John Gavin, ‘Psycho’ and ‘Spartacus’ actor who became ambassador to Mexico, dead at 86
John Gavin, the tall, strikingly handsome actor who appeared in “Spartacus,” “Psycho” and other hit films of the 1960s before becoming President Reagan’s ambassador to Mexico, has died at age 86.
Gavin, a former president of the Screen Actors Guild, died Friday, said Brad Burton Moss, manager of Gavin’s wife, actress Constance Towers. Moss did not provide the cause of death.
After appearances in a handful of 1950s B-movies, Gavin’s breakthrough came in 1958 when he landed the lead role of a World War II German soldier in “A Time to Love and a Time to Die.”
The film was based on an Erich Maria Remarque novel, and Universal Studios, having won an Academy Award in 1930 with its adaptation of Remarque’s “All Quiet on the Western Front,” was hoping lightning would strike again.
With a postwar audience hungering for escapism, however, it didn’t happen, and neither the film nor its leading man fared well with critics.
The New York Herald Tribune found Gavin “a very personable young actor, remarkably unpretentious and quite lacking in mannerisms,” while gossip columnist Hedda Hopper wrote, “He is handsome and has a silken sort of threat which gives women chills up and down the spine.” Others dismissed Gavin, with The New York Times calling him “a good-looking, awkward young man” with a dull delivery.
Universal didn’t lose faith, however, starring him opposite Lana Turner in a remake of the soap opera “Imitation of Life” the following year. Then came the role of Janet Leigh’s divorced lover, Sam Loomis, in the 1960 Alfred Hitchcock classic “Psycho.”
Gavin’s performance, though, was overshadowed by those of Leigh as the tentative, frightened thief who steals $40,000 to keep their romance together and by Anthony Perkins as the psychotic owner of the Bates Motel where she seeks shelter on her way to meet her lover.
Gavin went on to make a flurry of films over the next two years, playing Julius Caesar in “Spartacus,” appearing opposite Susan Hayward in “Back Street,” Sandra Dee in Peter Ustinov’s Shakespearean spoof “Romanoff and Juliet” and again with Dee in “Tammy Tell Me True.”
His career began to wane by the end of the 1960s, and a minor role in the 1967 musical “Thoroughly Modern Millie,” starring Julie Andrews, marked the end of his association with Universal.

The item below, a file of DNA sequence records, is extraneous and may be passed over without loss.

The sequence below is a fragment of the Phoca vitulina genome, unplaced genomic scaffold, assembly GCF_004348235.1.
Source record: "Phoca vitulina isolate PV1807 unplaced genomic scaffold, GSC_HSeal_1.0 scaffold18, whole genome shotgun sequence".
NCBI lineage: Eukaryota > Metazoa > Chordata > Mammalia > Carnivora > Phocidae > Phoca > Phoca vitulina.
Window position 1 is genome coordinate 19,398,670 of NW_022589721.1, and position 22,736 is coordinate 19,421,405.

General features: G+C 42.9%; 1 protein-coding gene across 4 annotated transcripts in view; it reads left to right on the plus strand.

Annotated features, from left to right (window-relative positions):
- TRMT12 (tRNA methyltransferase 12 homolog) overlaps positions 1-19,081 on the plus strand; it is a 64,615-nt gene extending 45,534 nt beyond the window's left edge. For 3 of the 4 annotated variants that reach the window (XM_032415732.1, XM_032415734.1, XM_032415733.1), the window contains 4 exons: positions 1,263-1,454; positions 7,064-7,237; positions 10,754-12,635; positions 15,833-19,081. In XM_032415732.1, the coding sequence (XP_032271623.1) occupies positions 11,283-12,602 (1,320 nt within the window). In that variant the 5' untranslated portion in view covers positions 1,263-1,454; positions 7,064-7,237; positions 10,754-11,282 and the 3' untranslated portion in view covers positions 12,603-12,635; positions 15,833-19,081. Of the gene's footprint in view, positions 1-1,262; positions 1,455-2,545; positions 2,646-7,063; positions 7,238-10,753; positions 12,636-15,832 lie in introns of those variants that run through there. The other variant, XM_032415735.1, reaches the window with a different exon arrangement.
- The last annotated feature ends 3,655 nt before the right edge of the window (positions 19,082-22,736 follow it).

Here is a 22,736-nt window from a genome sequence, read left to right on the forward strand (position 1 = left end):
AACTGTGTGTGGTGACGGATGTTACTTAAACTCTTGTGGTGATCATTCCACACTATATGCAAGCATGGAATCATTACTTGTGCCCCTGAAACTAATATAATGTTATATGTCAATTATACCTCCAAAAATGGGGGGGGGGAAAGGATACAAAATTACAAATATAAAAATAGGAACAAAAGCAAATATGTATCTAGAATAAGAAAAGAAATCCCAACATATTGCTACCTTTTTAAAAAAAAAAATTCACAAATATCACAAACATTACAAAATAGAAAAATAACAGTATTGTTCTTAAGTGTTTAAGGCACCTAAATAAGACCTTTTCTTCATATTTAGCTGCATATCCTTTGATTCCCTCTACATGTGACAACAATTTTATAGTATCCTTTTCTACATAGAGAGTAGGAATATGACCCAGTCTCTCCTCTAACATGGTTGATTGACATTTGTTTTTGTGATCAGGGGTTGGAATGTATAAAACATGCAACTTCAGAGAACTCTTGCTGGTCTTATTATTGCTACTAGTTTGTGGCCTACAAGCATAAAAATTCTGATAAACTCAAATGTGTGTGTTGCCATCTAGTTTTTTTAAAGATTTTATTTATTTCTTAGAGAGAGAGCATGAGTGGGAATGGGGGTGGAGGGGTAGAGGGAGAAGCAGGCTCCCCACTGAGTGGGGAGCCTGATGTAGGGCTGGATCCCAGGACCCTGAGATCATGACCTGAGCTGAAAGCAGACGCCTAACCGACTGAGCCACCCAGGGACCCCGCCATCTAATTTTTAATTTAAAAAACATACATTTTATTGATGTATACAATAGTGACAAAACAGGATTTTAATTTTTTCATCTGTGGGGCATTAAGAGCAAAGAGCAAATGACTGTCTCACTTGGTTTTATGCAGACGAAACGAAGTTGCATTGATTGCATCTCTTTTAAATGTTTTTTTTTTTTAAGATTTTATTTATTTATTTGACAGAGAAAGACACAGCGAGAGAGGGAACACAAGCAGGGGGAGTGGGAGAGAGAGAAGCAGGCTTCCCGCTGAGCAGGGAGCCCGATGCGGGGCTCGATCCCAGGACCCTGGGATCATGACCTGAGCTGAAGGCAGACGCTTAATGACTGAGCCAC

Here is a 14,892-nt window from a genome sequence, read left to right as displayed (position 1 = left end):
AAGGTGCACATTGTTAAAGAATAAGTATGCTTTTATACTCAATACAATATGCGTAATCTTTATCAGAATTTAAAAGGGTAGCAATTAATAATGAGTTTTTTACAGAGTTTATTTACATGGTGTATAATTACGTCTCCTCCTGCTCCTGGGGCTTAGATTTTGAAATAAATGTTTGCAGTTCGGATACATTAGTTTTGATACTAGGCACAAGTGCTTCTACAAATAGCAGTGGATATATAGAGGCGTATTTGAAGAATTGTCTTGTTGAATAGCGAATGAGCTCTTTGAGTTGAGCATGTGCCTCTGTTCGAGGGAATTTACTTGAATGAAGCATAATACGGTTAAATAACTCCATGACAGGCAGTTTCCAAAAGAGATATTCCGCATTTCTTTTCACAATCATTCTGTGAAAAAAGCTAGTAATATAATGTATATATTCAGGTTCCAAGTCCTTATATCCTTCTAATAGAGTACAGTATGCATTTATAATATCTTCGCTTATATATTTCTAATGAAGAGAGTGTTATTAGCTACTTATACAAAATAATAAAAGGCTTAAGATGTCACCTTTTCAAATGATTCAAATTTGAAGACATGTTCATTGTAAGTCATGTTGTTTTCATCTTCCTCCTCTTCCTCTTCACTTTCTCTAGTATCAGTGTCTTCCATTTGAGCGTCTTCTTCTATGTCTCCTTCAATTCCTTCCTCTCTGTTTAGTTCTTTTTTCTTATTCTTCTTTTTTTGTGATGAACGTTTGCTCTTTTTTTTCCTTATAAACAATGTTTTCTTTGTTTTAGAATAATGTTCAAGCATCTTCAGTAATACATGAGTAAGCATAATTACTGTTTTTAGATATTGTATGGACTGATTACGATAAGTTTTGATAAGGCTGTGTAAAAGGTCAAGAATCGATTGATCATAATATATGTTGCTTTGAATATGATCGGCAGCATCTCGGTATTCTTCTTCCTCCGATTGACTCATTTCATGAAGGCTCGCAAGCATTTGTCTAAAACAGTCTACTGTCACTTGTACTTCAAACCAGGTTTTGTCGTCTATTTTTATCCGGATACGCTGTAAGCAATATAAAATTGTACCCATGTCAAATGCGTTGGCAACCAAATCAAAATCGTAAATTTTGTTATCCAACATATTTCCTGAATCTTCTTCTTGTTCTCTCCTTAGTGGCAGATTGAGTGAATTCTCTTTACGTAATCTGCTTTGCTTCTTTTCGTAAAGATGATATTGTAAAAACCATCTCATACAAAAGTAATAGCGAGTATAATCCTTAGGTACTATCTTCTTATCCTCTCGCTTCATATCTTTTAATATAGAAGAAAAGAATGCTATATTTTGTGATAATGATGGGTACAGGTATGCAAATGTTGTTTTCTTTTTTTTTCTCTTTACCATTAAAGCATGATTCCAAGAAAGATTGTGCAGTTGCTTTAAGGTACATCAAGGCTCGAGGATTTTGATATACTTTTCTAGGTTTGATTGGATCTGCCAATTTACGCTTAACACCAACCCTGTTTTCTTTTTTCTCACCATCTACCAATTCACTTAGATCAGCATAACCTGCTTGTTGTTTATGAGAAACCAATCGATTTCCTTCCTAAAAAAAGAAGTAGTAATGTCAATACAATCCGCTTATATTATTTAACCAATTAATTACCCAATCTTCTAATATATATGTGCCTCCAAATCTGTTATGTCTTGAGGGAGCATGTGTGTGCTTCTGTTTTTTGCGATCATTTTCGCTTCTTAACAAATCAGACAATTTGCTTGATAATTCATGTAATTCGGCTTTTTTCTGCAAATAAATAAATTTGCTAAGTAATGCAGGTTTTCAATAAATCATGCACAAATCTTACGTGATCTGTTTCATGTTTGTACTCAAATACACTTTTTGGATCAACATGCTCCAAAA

He made a few other films and appeared on such TV shows as “Fantasy Island,” “The Love Boat” and “Hart to Hart,” but he was already on the road to another profession, diplomacy.
Unlike some who win ambassadorships as political favors and are sent to countries they know little about, Gavin arrived in Mexico in 1981 well equipped for the job. His father had invested in the country’s mines, and ancestors of his Mexican-born mother were among California’s first Spanish settlers. Gavin had often visited Mexico in his youth and was fluent in Spanish and Portuguese.
While in the Navy in the early 1950s, he served in Panama as Pan-American affairs officer to the Navy commandant, and during a lull in his acting career he was appointed special advisor to the secretary-general of the Organization of American States. His assignment was to promote President Kennedy’s Alliance for Progress to help Latin American countries improve their economies.
He had also become friends with Reagan when both were actors at Universal, and their friendship continued when Gavin became president of the Screen Actors Guild in 1961, a position Reagan had previously held.
When Reagan appointed Gavin ambassador, he cited the political turbulence in Latin America and quipped, “If you’re not attacked at least once a month, I’ll feel you’re not doing your job.”
Born John Golenor on April 8, 1931, in Los Angeles, Gavin attended Stanford University and served in the Navy. He was unsure about a career path until a family friend, producer Bryan Foy, suggested he try acting.
Although he had studied drama at Stanford and made a few appearances on TV and in the theater, he played that down during his screen test with Universal.
“Probably if I told the studio I had come out of the Stanford drama school, done a little theater and TV, I wouldn’t have had a chance,” Gavin said in 1958. “But they seemed intrigued by my lack of credentials.”
Soon the studio had given him a new name and seasoned him in such movies as “Raw Edge,” “Behind the High Wall” and “Four Girls in Town.”
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